“For example if they do something wrong, we would make a deal with them that we will not inform their parents about it, provided they promise not to repeat the mistake again. It is not about punishing them; the whole point is improving their behaviour.”

CEO of Indian High School Ashok Kumar on the other hand believed counselling is the most effective discipline method in schools.

“We first try to resolve concerns or issues with the child, through counselling, if there is still any misbehaviour on part of the student, we involve the parents and concerned authorities, while helping the child understand [the gravity] of his actions.”

According to the Knowledge and Human Development Authority (KHDA), UAE law does not permit corporal punishment of any kind.

Clive Pierrepont, Director of school communications at Taleem Schools said school discipline in most cases is effective so long as students understand why measures or sanctions are being taken and any punishment helps build not break the relationship with the school.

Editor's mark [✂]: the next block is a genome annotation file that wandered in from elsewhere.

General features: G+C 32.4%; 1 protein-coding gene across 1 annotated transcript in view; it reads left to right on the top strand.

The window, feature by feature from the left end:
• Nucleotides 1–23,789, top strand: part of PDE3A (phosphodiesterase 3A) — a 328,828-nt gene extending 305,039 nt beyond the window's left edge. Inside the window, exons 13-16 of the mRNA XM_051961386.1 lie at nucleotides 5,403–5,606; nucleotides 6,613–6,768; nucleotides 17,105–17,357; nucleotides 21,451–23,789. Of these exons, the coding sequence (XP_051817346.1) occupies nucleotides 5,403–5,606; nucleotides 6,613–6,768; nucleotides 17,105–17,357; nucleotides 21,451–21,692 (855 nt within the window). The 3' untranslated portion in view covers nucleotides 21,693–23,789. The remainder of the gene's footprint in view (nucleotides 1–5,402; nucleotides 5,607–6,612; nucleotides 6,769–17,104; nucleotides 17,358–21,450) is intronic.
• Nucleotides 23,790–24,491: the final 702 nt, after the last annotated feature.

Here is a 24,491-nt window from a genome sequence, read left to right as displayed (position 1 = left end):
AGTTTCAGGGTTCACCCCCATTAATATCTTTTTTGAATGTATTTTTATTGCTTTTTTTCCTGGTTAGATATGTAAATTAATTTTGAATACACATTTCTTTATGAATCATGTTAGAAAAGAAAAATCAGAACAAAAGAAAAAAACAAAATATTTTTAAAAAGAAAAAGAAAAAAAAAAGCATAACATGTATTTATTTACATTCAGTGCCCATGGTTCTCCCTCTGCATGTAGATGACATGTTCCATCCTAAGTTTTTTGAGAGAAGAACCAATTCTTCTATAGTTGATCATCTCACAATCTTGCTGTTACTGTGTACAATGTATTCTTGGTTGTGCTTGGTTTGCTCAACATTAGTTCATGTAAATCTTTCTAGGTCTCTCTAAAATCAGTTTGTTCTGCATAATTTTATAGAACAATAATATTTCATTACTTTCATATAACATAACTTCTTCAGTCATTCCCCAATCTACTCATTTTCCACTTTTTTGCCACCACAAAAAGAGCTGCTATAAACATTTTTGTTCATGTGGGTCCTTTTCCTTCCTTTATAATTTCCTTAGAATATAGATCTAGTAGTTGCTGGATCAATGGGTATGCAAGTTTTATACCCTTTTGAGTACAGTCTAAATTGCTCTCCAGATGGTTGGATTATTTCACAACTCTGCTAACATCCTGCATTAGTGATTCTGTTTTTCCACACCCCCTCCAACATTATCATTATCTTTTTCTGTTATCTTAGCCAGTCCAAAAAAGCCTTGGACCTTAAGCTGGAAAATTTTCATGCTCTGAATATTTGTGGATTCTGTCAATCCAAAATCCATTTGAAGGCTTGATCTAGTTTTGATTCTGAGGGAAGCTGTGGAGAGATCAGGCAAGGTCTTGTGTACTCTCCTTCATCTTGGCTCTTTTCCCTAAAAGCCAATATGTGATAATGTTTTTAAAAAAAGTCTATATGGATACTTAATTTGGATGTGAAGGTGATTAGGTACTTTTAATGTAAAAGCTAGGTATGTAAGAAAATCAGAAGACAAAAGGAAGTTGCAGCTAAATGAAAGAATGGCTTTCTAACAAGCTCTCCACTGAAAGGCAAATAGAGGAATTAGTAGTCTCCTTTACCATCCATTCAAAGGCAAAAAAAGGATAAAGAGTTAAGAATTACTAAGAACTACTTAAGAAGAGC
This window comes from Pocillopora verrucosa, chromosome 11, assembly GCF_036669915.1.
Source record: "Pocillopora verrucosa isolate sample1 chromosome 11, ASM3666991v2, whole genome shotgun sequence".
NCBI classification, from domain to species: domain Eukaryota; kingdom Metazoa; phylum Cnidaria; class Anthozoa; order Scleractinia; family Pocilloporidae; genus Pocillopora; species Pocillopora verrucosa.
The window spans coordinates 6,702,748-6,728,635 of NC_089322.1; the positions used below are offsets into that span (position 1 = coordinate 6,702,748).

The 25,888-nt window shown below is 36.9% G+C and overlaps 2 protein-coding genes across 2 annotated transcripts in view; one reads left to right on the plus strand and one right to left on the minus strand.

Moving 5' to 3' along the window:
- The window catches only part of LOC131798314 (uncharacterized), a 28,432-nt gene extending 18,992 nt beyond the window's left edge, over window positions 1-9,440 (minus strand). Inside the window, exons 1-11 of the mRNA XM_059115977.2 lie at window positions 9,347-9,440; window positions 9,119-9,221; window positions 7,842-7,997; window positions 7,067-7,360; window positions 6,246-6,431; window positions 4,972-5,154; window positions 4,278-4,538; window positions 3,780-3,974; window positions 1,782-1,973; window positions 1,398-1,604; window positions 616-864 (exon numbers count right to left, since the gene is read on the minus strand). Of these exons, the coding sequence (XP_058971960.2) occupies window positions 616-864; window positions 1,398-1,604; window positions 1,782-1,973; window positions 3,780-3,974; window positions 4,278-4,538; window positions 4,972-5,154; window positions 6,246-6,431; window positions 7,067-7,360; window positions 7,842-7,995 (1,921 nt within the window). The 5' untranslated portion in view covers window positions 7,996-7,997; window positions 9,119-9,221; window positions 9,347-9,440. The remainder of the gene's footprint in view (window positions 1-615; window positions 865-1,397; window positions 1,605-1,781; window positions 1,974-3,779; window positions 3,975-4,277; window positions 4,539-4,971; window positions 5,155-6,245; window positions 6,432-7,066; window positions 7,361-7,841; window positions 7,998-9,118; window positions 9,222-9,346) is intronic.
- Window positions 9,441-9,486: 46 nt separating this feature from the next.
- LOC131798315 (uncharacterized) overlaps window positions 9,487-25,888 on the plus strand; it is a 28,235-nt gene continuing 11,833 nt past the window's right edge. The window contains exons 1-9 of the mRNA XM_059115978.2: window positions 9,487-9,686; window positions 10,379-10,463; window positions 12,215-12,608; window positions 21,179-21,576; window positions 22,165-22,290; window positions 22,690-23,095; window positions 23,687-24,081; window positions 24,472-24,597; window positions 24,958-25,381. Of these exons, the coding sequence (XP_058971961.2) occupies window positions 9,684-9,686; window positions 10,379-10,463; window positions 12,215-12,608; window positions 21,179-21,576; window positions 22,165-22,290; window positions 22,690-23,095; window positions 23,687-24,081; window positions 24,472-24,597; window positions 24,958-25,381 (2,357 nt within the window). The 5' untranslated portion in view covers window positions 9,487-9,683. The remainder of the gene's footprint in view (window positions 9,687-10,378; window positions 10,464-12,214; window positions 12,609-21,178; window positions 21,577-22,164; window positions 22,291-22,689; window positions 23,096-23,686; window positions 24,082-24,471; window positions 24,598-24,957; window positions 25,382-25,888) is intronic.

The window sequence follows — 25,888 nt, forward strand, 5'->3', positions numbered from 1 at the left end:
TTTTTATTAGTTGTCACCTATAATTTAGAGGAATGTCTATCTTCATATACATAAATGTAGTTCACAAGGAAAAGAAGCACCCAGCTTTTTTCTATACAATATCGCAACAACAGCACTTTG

“We believe in giving students time to reflect on what has gone wrong. We do not call it detention because there can be a positive aspect. All students make mistakes and they should be given the opportunity to reflect and rehabilitate because the important aspect of any incident is the opportunity to learn positive lessons from what may have been a very negative experience.”

All school principals interviewed said cases were student actions called for serious action were taken up with the concerned education authority.